Happy St Patricks Day! From Michael Cavanaugh, project organizer and one of the mural artists who represented ancestral history and story in the 2015 ‘Neighbourhood of Nations’ mural in St James Town, Toronto:
Thinking today of my great-great-grandfather Neil Harkin who came to Canada from Ireland on a coffin ship in 1847. His brother Edward’s name is on the Irish Famine Memorial in Toronto harbour – he died that summer in a fever shed at the foot of Bathurst St. I was also thinking of them when I worked on the Neighbourhood of Nations mural last summer, so please indulge me this rather lengthy re-post from then:
Tír na nÓg
“In Irish mythology and folklore, Tír na nÓg (“Land of the Young”) is one of the names for the Otherworld, or perhaps for a part of it. It is depicted as a supernatural realm of everlasting youth, beauty, health, abundance and joy. In the echtrae (adventure) and immram (voyage) tales, various Irish mythical heroes visit Tír na nÓg after a voyage or an invitation from one of its residents. They reach it by entering ancient burial mounds or caves, or by going under water or across the sea.” ~ Wikipedia
My panel of the mural represents the European settlers who have settled in and passed through east downtown Toronto, specifically the Irish immigrants and famine refugees who arrived in the middle of the 19th century.
The left section is a sailing ship, making the crossing to the New World. It is depicted sailing at night to create a slight sense of dread or foreboding: the Europeans will be bring a mixture of good and bad to the new land, and many are fleeing repression and suffering at home. Although historical, the subject is also as topical as today’s headlines.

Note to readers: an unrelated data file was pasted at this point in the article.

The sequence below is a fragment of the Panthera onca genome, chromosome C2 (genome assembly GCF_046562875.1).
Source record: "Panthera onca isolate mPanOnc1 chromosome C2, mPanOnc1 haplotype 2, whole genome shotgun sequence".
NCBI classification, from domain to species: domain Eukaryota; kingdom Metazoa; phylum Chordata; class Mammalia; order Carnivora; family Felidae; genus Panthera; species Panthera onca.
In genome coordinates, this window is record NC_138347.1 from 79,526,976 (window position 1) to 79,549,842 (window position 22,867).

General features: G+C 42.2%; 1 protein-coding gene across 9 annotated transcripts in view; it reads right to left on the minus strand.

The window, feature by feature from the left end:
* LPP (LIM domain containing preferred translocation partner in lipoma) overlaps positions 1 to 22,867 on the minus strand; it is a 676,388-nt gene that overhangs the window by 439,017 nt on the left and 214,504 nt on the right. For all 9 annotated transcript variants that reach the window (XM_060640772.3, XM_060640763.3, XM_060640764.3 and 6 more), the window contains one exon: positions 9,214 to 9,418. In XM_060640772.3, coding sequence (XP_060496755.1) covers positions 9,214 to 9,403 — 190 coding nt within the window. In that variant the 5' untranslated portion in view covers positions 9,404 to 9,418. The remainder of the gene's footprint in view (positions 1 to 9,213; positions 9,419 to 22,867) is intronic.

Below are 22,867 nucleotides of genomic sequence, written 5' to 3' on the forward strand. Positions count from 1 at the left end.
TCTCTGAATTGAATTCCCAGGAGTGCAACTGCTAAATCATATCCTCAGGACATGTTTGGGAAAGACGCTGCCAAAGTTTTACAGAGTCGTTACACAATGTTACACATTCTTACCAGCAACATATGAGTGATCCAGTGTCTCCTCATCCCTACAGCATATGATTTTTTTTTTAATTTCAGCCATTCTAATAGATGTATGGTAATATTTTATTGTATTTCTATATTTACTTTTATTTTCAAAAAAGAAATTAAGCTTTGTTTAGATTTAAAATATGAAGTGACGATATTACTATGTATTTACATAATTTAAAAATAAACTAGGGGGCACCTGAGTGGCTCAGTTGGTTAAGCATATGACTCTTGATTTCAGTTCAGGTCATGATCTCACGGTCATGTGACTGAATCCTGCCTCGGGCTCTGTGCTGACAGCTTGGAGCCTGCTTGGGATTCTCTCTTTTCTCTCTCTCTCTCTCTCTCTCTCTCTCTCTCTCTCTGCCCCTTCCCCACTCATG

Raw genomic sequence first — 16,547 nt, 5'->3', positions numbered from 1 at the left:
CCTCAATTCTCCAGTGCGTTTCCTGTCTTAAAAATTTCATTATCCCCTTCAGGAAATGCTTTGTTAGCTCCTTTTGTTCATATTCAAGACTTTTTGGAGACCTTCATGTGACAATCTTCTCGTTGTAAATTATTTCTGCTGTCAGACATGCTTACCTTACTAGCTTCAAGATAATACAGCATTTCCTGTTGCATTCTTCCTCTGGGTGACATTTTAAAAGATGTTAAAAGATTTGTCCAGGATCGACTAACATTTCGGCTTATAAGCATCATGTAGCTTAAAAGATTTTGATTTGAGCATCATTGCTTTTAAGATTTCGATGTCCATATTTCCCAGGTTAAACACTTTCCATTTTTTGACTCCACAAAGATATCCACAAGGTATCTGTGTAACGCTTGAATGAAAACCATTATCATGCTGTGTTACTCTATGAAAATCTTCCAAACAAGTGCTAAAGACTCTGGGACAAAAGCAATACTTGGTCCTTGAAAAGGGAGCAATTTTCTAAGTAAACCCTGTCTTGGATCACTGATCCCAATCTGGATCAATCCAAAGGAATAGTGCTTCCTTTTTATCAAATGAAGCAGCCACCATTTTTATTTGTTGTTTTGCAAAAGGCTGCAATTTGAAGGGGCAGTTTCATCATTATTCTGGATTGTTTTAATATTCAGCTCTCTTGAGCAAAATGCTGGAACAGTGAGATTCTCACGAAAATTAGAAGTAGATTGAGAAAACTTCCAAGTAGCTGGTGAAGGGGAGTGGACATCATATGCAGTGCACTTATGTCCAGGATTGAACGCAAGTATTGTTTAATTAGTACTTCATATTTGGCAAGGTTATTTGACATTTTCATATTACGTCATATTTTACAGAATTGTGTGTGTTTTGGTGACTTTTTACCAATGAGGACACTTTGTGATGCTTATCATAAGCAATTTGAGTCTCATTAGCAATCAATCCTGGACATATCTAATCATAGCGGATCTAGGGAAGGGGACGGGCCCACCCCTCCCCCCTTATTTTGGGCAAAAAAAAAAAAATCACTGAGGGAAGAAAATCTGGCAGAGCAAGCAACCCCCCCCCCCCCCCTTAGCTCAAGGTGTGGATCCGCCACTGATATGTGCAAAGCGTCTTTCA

The middle panel is herald-like, alluding to European cultures and traditions of the last millennium. The centre image is of The Green Man, commonly used as a decorative architectural ornament on buildings throughout Europe. The Green Man is surrounded by a circle of traditional Celtic design imagery of knots and curly, organic lines. This section is meant to represent man in harmony with nature and the positive aspects of European culture that nourished and sustained immigrants, particularly the Irish, upon their arrival.
The Irish theme is expanded on the right section of the panel, which depicts a fiddle player and a pair of dancers enjoying jigs and reels in a shady grove beside the Don River. This is meant as a celebration of the positive aspects of Irish culture and tradition: music, song, poetry, and the ability to have a good party, no matter how bad things may be.
My goal with my section of the mural is to remind people of the history of this area of town and to let the many newcomers in St James Town know they are just the latest in a long stream of immigrants and refugees who have arrived in the community seeking relief from suffering and hoping for a new life for themselves and their families.
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